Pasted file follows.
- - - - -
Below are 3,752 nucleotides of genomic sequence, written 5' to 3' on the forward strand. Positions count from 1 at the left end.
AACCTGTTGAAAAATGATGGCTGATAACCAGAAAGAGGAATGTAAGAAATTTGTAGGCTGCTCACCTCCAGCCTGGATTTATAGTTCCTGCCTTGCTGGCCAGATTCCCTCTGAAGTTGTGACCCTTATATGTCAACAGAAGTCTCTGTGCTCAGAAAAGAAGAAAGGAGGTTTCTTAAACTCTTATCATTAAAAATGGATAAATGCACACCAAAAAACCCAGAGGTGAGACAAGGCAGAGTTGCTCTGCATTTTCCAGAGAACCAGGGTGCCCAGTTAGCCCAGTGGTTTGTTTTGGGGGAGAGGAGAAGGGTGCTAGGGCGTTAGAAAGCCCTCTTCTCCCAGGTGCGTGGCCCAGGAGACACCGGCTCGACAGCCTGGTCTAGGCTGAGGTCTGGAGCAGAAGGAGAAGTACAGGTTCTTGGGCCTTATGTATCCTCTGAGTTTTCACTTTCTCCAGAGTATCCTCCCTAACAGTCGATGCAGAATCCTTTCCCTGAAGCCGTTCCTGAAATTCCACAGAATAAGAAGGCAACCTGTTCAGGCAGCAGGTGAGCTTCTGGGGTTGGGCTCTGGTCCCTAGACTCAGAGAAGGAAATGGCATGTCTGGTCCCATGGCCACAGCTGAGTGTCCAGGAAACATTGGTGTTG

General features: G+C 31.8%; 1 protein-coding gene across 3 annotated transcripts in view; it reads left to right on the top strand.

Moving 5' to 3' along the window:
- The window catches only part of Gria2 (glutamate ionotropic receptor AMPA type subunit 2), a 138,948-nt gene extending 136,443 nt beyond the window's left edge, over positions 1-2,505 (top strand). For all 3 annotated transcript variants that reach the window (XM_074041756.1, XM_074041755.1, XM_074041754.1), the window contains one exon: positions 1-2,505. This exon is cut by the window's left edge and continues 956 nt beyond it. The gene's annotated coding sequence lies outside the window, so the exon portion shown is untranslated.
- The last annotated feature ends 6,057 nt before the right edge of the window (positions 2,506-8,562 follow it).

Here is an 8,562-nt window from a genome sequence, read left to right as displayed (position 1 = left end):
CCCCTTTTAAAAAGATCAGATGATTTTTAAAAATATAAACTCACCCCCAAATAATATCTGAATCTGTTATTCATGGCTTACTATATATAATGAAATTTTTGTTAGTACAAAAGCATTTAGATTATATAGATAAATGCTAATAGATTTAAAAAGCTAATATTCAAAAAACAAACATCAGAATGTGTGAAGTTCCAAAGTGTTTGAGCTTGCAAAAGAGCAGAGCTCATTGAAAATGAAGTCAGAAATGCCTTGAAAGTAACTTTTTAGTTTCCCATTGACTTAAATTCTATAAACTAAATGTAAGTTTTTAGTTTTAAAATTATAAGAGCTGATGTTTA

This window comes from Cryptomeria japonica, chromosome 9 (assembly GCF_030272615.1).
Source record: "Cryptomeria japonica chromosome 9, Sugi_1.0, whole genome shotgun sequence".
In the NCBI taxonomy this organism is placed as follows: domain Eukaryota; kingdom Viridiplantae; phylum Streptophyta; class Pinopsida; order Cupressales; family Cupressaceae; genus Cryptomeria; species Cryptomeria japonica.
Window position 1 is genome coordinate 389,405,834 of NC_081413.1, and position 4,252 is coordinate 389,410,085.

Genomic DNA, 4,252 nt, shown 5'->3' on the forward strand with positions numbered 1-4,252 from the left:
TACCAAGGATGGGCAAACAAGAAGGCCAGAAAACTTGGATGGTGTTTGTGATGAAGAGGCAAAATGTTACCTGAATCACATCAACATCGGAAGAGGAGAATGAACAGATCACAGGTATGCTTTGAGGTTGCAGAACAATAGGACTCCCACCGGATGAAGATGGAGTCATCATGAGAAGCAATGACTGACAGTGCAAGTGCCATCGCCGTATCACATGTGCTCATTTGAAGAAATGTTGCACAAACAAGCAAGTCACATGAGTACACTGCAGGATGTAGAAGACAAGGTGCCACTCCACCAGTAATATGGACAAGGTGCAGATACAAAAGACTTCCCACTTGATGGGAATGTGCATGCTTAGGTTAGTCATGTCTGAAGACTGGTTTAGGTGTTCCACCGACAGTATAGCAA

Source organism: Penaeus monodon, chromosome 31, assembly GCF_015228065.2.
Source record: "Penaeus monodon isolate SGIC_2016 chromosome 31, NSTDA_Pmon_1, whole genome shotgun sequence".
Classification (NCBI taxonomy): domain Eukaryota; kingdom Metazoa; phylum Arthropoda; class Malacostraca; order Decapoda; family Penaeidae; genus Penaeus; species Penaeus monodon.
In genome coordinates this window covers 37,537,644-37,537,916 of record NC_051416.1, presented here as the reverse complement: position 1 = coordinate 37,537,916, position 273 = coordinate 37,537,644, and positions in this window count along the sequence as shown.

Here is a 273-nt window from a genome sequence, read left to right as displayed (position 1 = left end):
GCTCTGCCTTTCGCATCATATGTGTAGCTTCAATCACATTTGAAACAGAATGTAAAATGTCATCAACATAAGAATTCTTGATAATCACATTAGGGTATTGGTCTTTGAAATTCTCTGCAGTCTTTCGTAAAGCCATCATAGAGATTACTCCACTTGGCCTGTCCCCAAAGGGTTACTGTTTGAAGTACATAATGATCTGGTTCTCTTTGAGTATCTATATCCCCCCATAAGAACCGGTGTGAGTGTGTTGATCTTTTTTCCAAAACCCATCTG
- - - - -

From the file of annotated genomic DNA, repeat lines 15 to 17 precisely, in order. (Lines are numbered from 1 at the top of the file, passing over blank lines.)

Source organism: Penaeus monodon, chromosome 31, assembly GCF_015228065.2.
Source record: "Penaeus monodon isolate SGIC_2016 chromosome 31, NSTDA_Pmon_1, whole genome shotgun sequence".
Classification (NCBI taxonomy): domain Eukaryota; kingdom Metazoa; phylum Arthropoda; class Malacostraca; order Decapoda; family Penaeidae; genus Penaeus; species Penaeus monodon.